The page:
An image mosaic of sea ice in the Canadian Basin, taken by Operation IceBridge's Digital Mapping System on Mar. 28, 2014. Image: Digital Mapping System/NASA Ames

An image mosaic of sea ice in the Canadian Basin, taken by Operation IceBridge’s Digital Mapping System on Mar. 28, 2014. Image: Digital Mapping System/NASA Ames

Arctic sea ice has seen a sharp decline over the past four decades, as the sea ice cover is shrinking and thinning, making scientists think an ice-free Arctic Ocean during the summer might be reached this century. According to researchers at the National Snow and Ice Data Center (NSIDC) and NASA the arctic region is experiencing longer melting seasons, which exposes it to more sunlight energy, causing some places to melt by up to four feet in ice cap thickness.

“The Arctic is warming and this is causing the melt season to last longer,” said Julienne Stroeve, a senior scientist at NSIDC, Boulder and lead author of the new study, which has been accepted for publication in Geophysical Research Letters. “The lengthening of the melt season is allowing for more of the sun’s energy to get stored in the ocean and increase ice melt during the summer, overall weakening the sea ice cover.”

A thinning Arctic ice cover

Stroeve and team studied Arctic sea ice evolution from 1979 to present day using microwave data from NASA’s Nimbus-7 Scanning Multichannel Microwave Radiometer, and the Special Sensor Microwave/Imager and the Special Sensor Microwave Imager and Sounder carried onboard Defense Meteorological Satellite Program spacecraft.

[ALSO READ] Melting polar ice makes way for new shipping routes

Like all matter, snow grains in the Arctic emit radiation which satellites can pick up. These satellites are sensitive enough to catch spikes caused by water presence, which occurs during the melting season. Using a complex mathematical formula, scientists can measure changes in the ice’s microwave emissivity. Results show that the Arctic region is exposed to more melt at both ends – earlier melt onset in the spring and a later freeze-up in the fall, the latter being of greater consequence.

The snow ball effect – only less snow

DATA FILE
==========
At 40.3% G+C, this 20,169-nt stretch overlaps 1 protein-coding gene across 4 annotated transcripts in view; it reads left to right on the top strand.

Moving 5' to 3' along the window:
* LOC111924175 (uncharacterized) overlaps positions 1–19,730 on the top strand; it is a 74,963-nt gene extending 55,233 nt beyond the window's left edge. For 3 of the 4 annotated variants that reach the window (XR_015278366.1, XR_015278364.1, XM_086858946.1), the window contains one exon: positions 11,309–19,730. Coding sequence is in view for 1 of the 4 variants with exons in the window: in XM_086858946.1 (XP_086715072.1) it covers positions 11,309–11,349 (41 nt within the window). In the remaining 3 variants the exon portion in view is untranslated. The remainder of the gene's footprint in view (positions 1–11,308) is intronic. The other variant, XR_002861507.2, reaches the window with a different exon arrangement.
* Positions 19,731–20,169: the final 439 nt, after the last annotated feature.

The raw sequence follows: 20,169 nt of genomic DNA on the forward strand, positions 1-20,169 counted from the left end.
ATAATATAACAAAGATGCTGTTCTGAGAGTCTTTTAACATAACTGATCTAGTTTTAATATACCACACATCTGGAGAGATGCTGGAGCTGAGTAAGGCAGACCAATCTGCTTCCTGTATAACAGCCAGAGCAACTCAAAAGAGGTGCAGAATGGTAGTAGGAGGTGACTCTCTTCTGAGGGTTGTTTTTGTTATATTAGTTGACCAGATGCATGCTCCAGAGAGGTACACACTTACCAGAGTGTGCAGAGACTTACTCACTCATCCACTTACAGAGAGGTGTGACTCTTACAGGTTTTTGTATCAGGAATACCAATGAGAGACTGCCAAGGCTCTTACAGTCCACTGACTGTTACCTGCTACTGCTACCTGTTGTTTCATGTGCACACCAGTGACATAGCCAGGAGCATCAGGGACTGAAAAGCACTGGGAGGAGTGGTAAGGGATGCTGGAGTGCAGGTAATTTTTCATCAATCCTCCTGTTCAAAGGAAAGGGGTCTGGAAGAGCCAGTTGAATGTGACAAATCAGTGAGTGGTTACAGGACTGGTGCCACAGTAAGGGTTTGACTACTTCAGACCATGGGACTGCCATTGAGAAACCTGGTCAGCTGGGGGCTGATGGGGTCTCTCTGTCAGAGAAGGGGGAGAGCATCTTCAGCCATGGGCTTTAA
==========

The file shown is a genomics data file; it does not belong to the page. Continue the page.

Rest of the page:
This is an accelerated process, as this trend has been shown to be going on for decades. This is because as the sea ice is getting thinner, the cover become less reflective. Also, the young ice is flatter, allowing the dark melt ponds that form at the early stages of the melt season are able to spread more widely, further lowering its albedo [the incoming light reflected by ice and the ocean].

Some areas are more vulnerable than others, like  the Beaufort and Chukchi Seas which are freezing up between six and 11 days later per decade. The timing couldn’t actually be worse for the Arctic which during the melting seasons has the most powerful sunlight coming in of the year. This impacts the oceans, which absorb more solar radiation and turn warmer. On average, the Arctic melt season has lengthened on average by five days per decade from 1979 to 2013.

“There is a trend for later freeze-up, but we can’t tell whether a particular year is going to have an earlier or later freeze-up,” Stroeve said. “There remains a lot of variability from year to year as to the exact timing of when the ice will reform, making it difficult for industry to plan when to stop operations in the Arctic.”

“If air and ocean temperatures are similar, the ocean is not going to lose heat to the atmosphere as fast as it would when the differences are greater,” said Linette Boisvert, co-author of the paper and a cryospheric scientist at Goddard. “In the last years, the upper ocean heat content is much higher than it used to be, so it’s going to take a longer time to cool off and for freeze up to begin.”

Findings were reported in the journal Geophysical Review Letters.

Enjoyed this article? Join 40,000+ subscribers to the ZME Science newsletter. Subscribe now!

Like us on Facebook